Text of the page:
Special Issue on Complex Systems in Robotics
Sadayoshi Mikami, and Mitsuo Wada
Chaos, Complex Systems Engineering, Faculty of Eng.Hokkaido University, N-13, W-8, Sapporo 060-8628, Japan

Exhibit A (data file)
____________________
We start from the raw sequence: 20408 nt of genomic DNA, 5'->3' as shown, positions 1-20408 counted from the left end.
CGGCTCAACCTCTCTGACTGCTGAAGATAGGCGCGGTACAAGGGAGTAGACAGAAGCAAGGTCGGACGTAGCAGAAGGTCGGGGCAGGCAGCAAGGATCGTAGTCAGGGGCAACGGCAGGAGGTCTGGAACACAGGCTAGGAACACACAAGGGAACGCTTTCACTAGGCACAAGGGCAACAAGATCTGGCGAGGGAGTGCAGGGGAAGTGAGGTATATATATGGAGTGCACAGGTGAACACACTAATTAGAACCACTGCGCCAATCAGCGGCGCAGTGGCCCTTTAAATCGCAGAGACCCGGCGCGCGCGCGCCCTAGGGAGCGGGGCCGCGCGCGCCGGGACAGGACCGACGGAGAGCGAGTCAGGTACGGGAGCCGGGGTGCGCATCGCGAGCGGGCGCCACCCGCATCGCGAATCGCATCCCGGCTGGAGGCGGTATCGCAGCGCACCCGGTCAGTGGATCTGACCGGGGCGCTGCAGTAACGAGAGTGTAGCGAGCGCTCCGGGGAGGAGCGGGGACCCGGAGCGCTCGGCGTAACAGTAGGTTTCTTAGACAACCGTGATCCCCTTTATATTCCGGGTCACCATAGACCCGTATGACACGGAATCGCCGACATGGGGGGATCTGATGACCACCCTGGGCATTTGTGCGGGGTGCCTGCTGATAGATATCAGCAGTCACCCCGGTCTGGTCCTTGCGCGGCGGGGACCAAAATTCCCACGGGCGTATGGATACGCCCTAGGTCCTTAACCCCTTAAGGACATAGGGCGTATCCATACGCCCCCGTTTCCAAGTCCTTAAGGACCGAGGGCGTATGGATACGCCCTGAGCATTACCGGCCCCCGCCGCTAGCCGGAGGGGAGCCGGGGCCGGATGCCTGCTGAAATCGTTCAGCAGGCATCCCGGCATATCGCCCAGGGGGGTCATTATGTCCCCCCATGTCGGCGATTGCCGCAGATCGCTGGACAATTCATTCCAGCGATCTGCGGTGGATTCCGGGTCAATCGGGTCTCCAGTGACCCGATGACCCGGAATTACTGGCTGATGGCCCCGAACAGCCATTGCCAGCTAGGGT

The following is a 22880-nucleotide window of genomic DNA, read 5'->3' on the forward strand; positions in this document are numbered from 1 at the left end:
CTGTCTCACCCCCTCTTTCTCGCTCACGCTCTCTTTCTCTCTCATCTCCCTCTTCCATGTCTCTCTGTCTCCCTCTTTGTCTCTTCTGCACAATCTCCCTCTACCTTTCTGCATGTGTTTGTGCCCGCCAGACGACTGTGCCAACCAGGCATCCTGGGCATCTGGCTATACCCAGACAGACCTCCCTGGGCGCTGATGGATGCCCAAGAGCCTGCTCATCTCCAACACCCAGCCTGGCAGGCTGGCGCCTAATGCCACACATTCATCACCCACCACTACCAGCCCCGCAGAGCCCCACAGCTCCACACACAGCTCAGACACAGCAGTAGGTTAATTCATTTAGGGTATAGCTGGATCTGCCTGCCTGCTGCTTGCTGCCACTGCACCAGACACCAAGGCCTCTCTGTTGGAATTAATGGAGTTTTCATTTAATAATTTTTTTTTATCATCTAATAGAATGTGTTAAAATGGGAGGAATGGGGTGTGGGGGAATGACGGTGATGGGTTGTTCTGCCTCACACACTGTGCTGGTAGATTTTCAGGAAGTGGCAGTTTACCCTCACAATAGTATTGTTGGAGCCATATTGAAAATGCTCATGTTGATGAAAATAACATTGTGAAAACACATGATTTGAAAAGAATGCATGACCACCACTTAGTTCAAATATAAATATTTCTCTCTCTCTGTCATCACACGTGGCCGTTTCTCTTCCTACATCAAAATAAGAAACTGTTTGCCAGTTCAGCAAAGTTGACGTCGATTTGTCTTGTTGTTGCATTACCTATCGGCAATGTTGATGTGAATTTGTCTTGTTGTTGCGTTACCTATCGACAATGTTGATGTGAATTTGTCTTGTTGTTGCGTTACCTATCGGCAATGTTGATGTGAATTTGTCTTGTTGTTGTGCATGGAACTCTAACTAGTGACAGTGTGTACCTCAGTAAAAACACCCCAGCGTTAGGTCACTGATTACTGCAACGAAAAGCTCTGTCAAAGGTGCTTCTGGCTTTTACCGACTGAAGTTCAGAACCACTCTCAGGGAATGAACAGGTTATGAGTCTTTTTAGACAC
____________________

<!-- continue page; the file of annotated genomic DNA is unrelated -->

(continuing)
The Really “intelligent” robots predicted by science fiction have yet to appear, and robotics research seems to have reached a wall in dealing with the real-world environment. The robot is a unique device that it interfaces directly with the environments, including humans, machines, and nature. The world is very complex and changes dynamically. Robotic research must thus consider how to deal with such dynamcal complex world by means of machines. Our special issues on the complex systems in robotics introduce current representative approaches and attempts to answer these questions. The approach from a complex system point of view deals with new directions in robotics, for the above reasons and provides ways to view things dynamically, in a way that goes beyond traditional static control laws and rules. As these issues show approaches are divergent and ongoing. Modeling and forecasting the world is not haphazard. If requires direction. Even robots that navigate traffic, for example, must have a model to forecast unknown dynamics. Human interfacing requires far more difficult approaches than we take now. Recent developments in theory of chaos and non-linear predictions are expected to provide ways to enable these approaches. Robot interaction with the environment is one of the fundamental characteristics robots, and any interaction incorporates underlying dynamics; even robot-to-robot interaction exhibits deterministic dynamics. We will see how to deal with such complex phenomena through the articles predicting chaotic time series in these issues. Very rapid adaptation to the world is another way of coping using a brute-force approach. Reinforcement learning is a promising tool for working in a complex unknown environment. Learning robots affect both their environment and other robots. This is the situation in which we must think of the emergence of complexity. This may provide a rich source of possible tasks, and we must consider its dynamic nature of it. Many interesting phenomena are shown in the papers we present, applying reinforcement learning in multi-robots, for example. Finding good solutions wherever possible is a rather static solution but must incorporate the mechanism of how nature generates complexities and rich variations. Evolutionary methods, which many papers deal with in this issue, involves trends in complex systems sciences. Robotics applications must consider practical achievements such as rapidity, robustness, and appropriateness for specific applications. These issues provide a variety of robots and automation problems. Of course there are lots of other ways for this quite new approach and it should be worth cultivating because it is just the way we expect that robots should go. These special issues are organized from many papers submitted by researchers, all of whom we thank for their contributions. We hope these issues will help readers to familiarize themselves with the many trends in researches beyond engineering approaches and treat their practical implementation. This area is now very active, and we hope to see many papers related to this theme submitted to this journal in future.